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The Basics (Part 3) - Lighting & Other Equipment

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6. The Basics

Part 3

Lighting and other equipment:


< Last: 5. The Basics (Part 2) Sumps & Pumps | [Index] | Next: 7. Shopping & Buying >



Just as with powerheads, there is a wide variety of light possibilities. There are old technology and cheap Power Compact fluorescents (PC), Very High Output fluorescents (VHO) which are almost gone from the hobby, new high output t5 fluorescents (t5), Metal Halide lights (MH) and finally, the newest and most expensive lighting, Light Emitting Diode (LED). PC and VHO lights are OK for fish only, FOWLR and basic corals. T5 fluorescents can grow most any coral, run fairly cool and although bulbs aren’t as expensive as MH bulbs, they need to be replaced at least 2-3 times more often (about every 6-12 months). MH lights will grow every kind of coral, penetrate deeper tanks and bulbs last 18-30 months. MH systems also come in different powers, commonly from 70watts to 400watts. But the bulbs cost 2-3 times what t5 bulbs cost and they produce a lot of heat… really a lot of heat. And remember the issues we talked about with pumps and powerheads putting heat into the water, well MH lights can be the biggest offender of all. But hard to grow Small Polyp Stony corals (SPS) grow well and deeper in the tank under MH than under t5 lights. So many reefers use MH lights and then work like crazy to keep any additional heat from getting into the water. LEDs have been around a while now, but they are still very much an evolving product line. At this point (2012) the better, more expensive systems work about as well as MH to grow corals, but there are still some detractors. The good side of LEDs is they run much cooler than MH and bulbs, use less energy and are supposed to last 10+ years. The down side is that good LED systems have a big up front cost of 2 to 4 times a comparable MH system.


And all the popular systems, t5, MH and LEDs come in various colors. What? You think you want just white light? Add a touch of blue and see how much better things look to your eye. And some extra colors help some corals and plants grow better than just white light. And the 3 systems all use slightly different units to explain the various colors. T5s have actinics, 50/50, sunlight and more. MH come in colors defined by ‘color temperature’ which has little to do with how hot they are. There’s 6500 Kelvin which is purple/blue, 10,000 Kelvin (or 10K) which is white, 14,000 Kelvin (14K) which is bluish white, 20,000 Kelvin (20K) which is quite blue/white and there are others. LEDs started as all white, then they started adding some blue leds, then a different shade of blue led, then some other colors like red and green leds and even leds that create ultra violet light that you can’t see, but maybe the corals use. And with the better LED systems you get a controller so you can adjust how much of each color you get and when you get it. Heck, they can even simulate lightning in a thunderstorm (if only they could add in some good sound effects too).


And with lighting, there is almost no limit to what you can do in terms of mixing and matching parts. As an example, my 180g DT has 4MH lights, all 250watts with the end lights being 14K and the center 2 being 10K. Down either side on the MH bulbs are t5 fluorescents that are actinics. Along the front of the canopy are 36 LEDs that are 3w blue bulbs. The blue leds and t5 actinics make some of the corals fluoresce. So they look a bit neon, or glow like white does under a black light. They also make for a sunrise and sunset effect. The leds come on at 6am, the t5 actinics are a little brighter and come on at 6:30am, the 14K MH are quite a bit brighter but still a bit blue and come on a 7am, and finally the MH 10K’s come on at 7:30am adding a lot of white light. And starting at 4pm the whole process runs in reverse and at 5:30pm I’m down to some ambient light in the room and some 1w blue leds that run all night as moonlight. I don’t think the fish or the corals really give a hoot about how cool the sunrise and sunset is. For them it’s more of a lights on and lights off thing. And believe me, the tank goes thru some substantial changes between night and day.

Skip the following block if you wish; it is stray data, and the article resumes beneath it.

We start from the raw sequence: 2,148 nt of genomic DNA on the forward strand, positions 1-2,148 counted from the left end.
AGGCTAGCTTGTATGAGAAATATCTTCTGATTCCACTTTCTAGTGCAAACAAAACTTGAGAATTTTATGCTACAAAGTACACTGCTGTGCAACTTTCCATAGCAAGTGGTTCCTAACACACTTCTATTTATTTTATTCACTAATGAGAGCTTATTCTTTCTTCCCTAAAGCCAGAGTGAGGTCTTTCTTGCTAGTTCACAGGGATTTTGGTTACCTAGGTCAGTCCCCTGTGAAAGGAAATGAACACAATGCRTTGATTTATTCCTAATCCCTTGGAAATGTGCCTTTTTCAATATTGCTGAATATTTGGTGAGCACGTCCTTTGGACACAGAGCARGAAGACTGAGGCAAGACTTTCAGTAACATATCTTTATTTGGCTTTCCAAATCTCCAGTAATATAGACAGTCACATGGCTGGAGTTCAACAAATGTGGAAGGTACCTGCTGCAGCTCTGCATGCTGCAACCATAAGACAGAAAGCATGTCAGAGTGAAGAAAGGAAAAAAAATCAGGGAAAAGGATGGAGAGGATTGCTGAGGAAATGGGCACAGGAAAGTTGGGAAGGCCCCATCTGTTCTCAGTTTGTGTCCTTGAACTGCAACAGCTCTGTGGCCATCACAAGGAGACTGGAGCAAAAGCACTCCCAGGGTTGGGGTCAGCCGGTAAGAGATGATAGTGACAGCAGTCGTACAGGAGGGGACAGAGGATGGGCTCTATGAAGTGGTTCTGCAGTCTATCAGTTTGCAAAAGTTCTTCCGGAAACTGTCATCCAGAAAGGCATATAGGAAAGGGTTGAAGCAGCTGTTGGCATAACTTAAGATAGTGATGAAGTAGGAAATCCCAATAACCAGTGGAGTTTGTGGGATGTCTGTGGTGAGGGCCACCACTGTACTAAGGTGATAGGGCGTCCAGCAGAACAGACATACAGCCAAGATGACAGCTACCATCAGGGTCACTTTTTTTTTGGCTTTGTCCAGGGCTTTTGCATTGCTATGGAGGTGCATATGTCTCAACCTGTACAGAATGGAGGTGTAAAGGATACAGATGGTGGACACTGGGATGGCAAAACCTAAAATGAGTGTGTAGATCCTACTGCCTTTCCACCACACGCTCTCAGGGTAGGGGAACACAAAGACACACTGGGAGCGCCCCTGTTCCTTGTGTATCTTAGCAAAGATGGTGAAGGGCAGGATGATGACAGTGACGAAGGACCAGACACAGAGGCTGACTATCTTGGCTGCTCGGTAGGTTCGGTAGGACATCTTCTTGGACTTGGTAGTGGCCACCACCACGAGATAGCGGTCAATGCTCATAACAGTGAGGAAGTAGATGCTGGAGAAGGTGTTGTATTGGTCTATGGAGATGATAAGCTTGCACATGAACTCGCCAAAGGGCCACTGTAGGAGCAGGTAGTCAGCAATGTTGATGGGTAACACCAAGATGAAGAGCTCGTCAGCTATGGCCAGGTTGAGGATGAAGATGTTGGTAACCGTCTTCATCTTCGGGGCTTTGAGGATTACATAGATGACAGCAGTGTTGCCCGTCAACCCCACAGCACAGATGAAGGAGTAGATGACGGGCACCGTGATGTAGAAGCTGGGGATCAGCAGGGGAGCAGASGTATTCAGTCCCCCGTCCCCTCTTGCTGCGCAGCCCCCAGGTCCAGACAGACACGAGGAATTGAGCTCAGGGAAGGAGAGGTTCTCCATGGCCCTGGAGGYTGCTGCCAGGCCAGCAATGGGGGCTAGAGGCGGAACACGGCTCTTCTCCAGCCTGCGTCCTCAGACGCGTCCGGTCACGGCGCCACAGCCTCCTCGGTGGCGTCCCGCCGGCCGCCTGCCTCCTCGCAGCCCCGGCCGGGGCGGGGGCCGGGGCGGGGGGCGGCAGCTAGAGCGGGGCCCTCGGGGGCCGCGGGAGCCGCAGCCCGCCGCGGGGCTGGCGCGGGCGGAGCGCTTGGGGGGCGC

Other Equipment:

There is a lot of other equipment you can buy, and a few you probably should buy sooner rather than later. We’ll get back to them later, but for now, here’s a short list. In the sooner category are a skimmer (it removes protein and some organics from the water), an RO/DI (cleans tap water to the point of being almost like distilled water), TDS meter (Total Dissolved Solids for checking RO/DI water quality) and test kits for checking the water parameters in the aquarium system. The test kits you’ll want at the start are for ammonia, nitrite, nitrate, pH, a hydrometer or refractometer for checking salinity and a thermometer for checking water temperature. Of course you’ll need food for the fish, inverts and corals along with salt to mix with the RO/DI water nd maybe even some calcium and alkalinity boosters (more on these later). On the sooner or later list are a carbon/GFO reactor, dosing pumps, chiller (to keep the water temperature below about 82F), heater (to keep water temperatures above 72F) timers (for lights and maybe some pumps), aquarium controller (a computer for your marine aquarium system), calcium reactor, de-nitrator, quarantine tank, test kits to test for levels of alkalinity, calcium, magnesium, phosphate, copper, iodine, strontium and more.



< Last: 5. The Basics (Part 2) Sumps & Pumps | [Index] | Next: 7. Shopping & Buying >

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